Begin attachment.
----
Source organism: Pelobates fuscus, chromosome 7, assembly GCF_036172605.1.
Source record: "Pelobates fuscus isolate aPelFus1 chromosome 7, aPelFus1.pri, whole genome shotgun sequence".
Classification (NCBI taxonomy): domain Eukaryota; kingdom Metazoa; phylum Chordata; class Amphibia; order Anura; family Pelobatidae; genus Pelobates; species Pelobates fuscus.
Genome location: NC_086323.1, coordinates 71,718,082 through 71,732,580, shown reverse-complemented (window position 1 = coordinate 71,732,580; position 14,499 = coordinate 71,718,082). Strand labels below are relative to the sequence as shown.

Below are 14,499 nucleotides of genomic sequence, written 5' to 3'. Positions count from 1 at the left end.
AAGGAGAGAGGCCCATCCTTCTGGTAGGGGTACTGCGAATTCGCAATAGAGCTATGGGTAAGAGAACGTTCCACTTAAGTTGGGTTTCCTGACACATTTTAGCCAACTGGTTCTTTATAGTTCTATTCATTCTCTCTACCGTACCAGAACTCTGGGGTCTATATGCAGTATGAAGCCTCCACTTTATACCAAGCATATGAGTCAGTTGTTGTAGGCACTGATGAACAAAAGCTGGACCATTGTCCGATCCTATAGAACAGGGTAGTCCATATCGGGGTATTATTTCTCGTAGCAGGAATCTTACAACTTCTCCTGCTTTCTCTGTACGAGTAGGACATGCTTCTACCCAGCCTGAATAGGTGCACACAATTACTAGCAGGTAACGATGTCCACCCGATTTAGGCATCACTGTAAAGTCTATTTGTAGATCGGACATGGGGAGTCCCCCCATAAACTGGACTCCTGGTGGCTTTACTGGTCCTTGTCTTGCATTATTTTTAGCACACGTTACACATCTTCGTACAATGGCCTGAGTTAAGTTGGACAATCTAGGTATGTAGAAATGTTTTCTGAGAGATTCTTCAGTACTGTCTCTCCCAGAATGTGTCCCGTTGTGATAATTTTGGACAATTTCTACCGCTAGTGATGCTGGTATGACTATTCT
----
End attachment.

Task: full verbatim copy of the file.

Source organism: Pelobates fuscus, chromosome 7, assembly GCF_036172605.1.
Source record: "Pelobates fuscus isolate aPelFus1 chromosome 7, aPelFus1.pri, whole genome shotgun sequence".
Classification (NCBI taxonomy): domain Eukaryota; kingdom Metazoa; phylum Chordata; class Amphibia; order Anura; family Pelobatidae; genus Pelobates; species Pelobates fuscus.
Genome location: NC_086323.1, coordinates 71,718,082 through 71,732,580, shown reverse-complemented (window position 1 = coordinate 71,732,580; position 14,499 = coordinate 71,718,082). Strand labels below are relative to the sequence as shown.

Below are 14,499 nucleotides of genomic sequence, written 5' to 3'. Positions count from 1 at the left end.
AAGGAGAGAGGCCCATCCTTCTGGTAGGGGTACTGCGAATTCGCAATAGAGCTATGGGTAAGAGAACGTTCCACTTAAGTTGGGTTTCCTGACACATTTTAGCCAACTGGTTCTTTATAGTTCTATTCATTCTCTCTACCGTACCAGAACTCTGGGGTCTATATGCAGTATGAAGCCTCCACTTTATACCAAGCATATGAGTCAGTTGTTGTAGGCACTGATGAACAAAAGCTGGACCATTGTCCGATCCTATAGAACAGGGTAGTCCATATCGGGGTATTATTTCTCGTAGCAGGAATCTTACAACTTCTCCTGCTTTCTCTGTACGAGTAGGACATGCTTCTACCCAGCCTGAATAGGTGCACACAATTACTAGCAGGTAACGATGTCCACCCGATTTAGGCATCACTGTAAAGTCTATTTGTAGATCGGACATGGGGAGTCCCCCCATAAACTGGACTCCTGGTGGCTTTACTGGTCCTTGTCTTGCATTATTTTTAGCACACGTTACACATCTTCGTACAATGGCCTGAGTTAAGTTGGACAATCTAGGTATGTAGAAATGTTTTCTGAGAGATTCTTCAGTACTGTCTCTCCCAGAATGTGTCCCGTTGTGATAATTTTGGACAATTTCTACCGCTAGTGATGCTGGTATGACTATTCT